June 2, 2017 by Robert Franklin, Esq, Member, National Board of Directors, National Parents Organization
The following are a few of the high points of the presentations at the International Conference on Shared Parenting by the cream of the world’s scientific crop working in the field of child custody, parenting time and child well-being.
Professor Linda Nielsen gave us her conclusions from analyzing all 52 studies of shared parenting in English-language journals. Note that she reviewed every single study, so her conclusions aren’t the result of cherry-picking. In 30 of those studies, children in shared care did better than kids in sole or primary parenting arrangements on every measure of child well-being reported. In 12 studies, they did better or equally well on all measures. In six, they did better on all but one measure and in four the outcomes were equal.
In short, there is not a single study of children in shared care that finds sole or primary care to be better, equal or even close to equal to shared parenting.
The issue of very young children having overnights with their fathers is still of interest, despite its being largely put to rest by Dr. Richard Warshak’s consensus paper endorsed by 110 scientists worldwide in 2014. Dr. William Fabricius spoke on recent research into that area.
He found that there is a strong and independent relationship between the number of overnights with Dad and a strong father-child relationship when the kids grow up. That might be nothing more than what we’d expect, but the effects of overnights go much further. Overnights with Dad actually were shown to benefit the mother-child relationship as well. Fabricius speculated that the reason for the latter finding could be that more overnights with Dad tended to relieve stress on Mom.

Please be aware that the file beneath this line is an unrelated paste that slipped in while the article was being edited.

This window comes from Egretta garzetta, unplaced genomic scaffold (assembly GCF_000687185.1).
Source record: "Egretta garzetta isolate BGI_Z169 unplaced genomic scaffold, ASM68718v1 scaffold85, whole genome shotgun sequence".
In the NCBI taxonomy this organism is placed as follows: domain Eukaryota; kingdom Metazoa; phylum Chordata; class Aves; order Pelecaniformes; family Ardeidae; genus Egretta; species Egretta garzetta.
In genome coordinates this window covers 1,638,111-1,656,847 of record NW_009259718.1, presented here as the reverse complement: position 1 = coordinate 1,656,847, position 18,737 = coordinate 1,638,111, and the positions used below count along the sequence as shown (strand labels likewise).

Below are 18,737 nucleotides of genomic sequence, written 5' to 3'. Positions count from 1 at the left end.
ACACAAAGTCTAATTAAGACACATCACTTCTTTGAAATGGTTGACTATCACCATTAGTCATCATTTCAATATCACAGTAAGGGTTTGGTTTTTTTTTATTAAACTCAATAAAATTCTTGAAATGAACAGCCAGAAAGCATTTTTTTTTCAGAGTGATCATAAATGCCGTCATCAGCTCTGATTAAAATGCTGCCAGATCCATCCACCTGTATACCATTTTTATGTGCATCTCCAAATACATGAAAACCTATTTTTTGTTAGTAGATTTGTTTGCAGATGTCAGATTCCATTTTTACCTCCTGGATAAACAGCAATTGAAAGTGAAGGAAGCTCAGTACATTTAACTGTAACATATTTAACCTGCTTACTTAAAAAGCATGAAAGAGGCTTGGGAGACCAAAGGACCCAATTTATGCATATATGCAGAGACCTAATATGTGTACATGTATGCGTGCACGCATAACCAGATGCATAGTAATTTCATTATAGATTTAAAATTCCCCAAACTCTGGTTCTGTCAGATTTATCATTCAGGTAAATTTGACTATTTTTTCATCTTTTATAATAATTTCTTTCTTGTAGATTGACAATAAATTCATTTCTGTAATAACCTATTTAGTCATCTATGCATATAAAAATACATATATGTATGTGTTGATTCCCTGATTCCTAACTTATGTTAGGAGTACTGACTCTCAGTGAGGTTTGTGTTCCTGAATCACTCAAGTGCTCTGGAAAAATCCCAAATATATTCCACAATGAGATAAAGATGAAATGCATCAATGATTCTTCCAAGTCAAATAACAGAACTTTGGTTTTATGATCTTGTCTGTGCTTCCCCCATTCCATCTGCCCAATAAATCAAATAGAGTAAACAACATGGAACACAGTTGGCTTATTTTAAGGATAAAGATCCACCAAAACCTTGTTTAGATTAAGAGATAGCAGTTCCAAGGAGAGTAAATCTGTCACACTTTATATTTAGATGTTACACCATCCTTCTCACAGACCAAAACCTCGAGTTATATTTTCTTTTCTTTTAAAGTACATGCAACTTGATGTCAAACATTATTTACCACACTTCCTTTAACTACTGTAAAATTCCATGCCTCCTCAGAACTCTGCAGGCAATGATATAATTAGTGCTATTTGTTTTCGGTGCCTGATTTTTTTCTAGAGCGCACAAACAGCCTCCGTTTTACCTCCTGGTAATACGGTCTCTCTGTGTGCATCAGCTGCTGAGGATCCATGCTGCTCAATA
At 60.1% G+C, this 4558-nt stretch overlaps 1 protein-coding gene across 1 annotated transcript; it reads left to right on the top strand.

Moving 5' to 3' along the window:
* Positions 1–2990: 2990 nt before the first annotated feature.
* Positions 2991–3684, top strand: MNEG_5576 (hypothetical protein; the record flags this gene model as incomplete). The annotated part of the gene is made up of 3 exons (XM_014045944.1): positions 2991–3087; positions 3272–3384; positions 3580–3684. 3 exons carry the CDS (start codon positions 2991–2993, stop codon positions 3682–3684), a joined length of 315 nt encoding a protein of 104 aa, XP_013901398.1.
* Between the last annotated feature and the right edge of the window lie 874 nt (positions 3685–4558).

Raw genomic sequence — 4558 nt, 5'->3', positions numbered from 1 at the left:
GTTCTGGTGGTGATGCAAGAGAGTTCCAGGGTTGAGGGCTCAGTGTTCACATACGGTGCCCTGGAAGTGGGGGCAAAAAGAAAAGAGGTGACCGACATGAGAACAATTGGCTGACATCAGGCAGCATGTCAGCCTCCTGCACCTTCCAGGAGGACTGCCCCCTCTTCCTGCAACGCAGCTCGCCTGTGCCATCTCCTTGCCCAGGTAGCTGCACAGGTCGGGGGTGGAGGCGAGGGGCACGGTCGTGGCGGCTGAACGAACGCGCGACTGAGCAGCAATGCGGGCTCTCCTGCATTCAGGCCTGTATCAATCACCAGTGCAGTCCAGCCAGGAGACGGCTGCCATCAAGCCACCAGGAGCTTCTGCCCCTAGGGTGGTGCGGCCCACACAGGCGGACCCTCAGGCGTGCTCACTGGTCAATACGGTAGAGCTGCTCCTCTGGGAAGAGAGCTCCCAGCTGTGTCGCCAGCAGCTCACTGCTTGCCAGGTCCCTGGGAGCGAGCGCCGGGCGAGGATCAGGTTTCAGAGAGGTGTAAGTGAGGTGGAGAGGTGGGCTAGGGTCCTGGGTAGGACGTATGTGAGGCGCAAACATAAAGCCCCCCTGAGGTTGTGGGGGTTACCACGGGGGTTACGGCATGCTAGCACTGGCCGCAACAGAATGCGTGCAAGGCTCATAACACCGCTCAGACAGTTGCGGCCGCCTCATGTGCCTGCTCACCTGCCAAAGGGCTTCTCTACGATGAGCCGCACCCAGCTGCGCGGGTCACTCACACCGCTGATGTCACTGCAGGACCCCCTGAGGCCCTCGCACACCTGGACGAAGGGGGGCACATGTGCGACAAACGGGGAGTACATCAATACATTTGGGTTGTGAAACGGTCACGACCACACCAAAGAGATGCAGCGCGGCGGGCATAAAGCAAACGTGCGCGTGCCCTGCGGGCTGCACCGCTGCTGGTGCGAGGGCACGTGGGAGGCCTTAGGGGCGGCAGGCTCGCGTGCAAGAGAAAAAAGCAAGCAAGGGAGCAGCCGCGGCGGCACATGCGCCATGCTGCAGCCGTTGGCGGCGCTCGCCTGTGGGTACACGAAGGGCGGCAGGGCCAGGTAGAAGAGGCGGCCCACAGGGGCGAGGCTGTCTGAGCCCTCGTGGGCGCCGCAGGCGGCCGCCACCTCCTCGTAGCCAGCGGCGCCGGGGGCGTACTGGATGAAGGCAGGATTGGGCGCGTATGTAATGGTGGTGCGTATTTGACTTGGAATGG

Fabricius’s second reported study dealt with move-aways by mothers. Obviously, relocation by mothers decreased fathers’ parenting time, resulting in damage to the father-child relationship. Relocation tends to communicate to the child that Dad doesn’t matter and that the child matters less to his/her father. Children whose mothers relocated were shown to have more delinquency, more drug and alcohol abuse and greater incidents of depression and anxiety.
Sanford Braver took on – and mercifully dispatched – the hoary notion that studies demonstrating better child outcomes are simply artifacts of self-selection, i.e. that parents who get along well anyway tend to choose shared parenting. But of course, several studies look at parents who were in considerable conflict, didn’t agree to shared parenting and had it imposed on them by a judge. Their children too had better outcomes than those in sole or primary care.
Braver also pointed out that the benefits of shared parenting increase with every increment in parenting time. Therefore, 35% parenting time is good, but 40% is better and 50% is better still.
It is telling when such a prominent and respected member of the scientific community stands up and says that (a) a presumption in favor of shared parenting in child custody cases should now be the law and (b) the burden of proof is now on the opponents of shared parenting to demonstrate otherwise. Sanford Braver did both.